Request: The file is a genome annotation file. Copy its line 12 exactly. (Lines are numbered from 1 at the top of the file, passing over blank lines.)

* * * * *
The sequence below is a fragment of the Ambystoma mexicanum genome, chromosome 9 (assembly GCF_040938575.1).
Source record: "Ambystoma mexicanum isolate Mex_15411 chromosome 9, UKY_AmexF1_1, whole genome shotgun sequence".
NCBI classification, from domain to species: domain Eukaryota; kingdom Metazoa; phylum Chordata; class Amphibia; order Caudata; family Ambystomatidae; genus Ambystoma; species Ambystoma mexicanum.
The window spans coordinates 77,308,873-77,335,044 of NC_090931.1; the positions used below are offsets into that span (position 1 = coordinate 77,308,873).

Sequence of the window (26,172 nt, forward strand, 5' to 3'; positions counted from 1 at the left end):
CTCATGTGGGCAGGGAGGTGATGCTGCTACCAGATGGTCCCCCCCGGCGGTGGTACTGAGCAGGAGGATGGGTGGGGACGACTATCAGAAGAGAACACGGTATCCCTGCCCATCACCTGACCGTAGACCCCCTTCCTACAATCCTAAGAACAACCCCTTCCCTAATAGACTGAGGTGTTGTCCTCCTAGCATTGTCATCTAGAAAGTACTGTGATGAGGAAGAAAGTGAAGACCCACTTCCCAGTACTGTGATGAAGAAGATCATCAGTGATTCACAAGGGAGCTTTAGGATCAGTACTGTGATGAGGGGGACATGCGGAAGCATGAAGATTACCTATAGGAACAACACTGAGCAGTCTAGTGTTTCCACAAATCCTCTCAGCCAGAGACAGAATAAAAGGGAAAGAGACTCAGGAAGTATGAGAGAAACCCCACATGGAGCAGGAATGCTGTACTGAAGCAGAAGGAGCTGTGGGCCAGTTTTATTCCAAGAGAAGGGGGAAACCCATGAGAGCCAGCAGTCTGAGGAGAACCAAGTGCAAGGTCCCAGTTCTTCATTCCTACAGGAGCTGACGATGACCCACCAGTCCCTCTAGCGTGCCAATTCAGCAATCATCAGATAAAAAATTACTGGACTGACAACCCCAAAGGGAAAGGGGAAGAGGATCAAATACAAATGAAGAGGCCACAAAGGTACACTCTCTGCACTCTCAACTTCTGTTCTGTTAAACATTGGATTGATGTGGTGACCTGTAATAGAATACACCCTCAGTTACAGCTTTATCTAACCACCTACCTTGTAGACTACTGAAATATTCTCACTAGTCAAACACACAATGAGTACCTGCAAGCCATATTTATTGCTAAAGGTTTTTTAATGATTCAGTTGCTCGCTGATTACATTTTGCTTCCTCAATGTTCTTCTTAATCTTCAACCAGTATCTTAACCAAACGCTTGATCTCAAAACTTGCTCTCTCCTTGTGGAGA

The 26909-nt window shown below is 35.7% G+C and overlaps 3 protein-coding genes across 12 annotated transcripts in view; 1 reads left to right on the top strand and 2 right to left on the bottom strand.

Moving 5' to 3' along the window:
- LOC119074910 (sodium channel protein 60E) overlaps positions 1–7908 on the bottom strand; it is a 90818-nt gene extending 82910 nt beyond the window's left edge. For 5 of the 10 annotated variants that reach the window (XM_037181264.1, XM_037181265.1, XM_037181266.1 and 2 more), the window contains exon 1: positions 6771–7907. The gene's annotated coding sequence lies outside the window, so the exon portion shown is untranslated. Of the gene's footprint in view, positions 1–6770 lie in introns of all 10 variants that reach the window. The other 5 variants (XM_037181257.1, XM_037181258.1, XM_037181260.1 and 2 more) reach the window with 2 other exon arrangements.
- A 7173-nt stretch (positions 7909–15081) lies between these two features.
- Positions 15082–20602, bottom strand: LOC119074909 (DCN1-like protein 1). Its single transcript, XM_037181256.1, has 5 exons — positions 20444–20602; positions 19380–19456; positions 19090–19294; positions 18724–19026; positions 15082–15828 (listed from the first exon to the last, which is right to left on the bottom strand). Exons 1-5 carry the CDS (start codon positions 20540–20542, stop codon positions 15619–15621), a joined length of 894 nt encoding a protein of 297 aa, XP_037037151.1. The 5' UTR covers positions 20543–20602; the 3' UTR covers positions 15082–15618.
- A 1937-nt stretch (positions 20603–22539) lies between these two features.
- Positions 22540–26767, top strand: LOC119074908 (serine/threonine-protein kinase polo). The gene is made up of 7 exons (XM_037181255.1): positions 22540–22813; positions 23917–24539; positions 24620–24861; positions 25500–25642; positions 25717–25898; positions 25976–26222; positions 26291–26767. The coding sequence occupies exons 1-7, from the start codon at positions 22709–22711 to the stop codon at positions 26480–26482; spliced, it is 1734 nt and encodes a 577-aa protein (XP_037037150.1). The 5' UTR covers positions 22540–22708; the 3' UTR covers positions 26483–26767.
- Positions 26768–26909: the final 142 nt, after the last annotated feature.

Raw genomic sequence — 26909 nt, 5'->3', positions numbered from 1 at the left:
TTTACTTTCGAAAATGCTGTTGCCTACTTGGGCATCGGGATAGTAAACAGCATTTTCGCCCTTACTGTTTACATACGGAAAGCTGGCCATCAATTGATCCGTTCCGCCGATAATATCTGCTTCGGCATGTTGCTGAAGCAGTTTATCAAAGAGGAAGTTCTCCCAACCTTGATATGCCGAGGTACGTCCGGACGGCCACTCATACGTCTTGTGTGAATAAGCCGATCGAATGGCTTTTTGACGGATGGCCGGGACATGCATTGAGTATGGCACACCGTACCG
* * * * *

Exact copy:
- A 1937-nt stretch (positions 20603–22539) lies between these two features.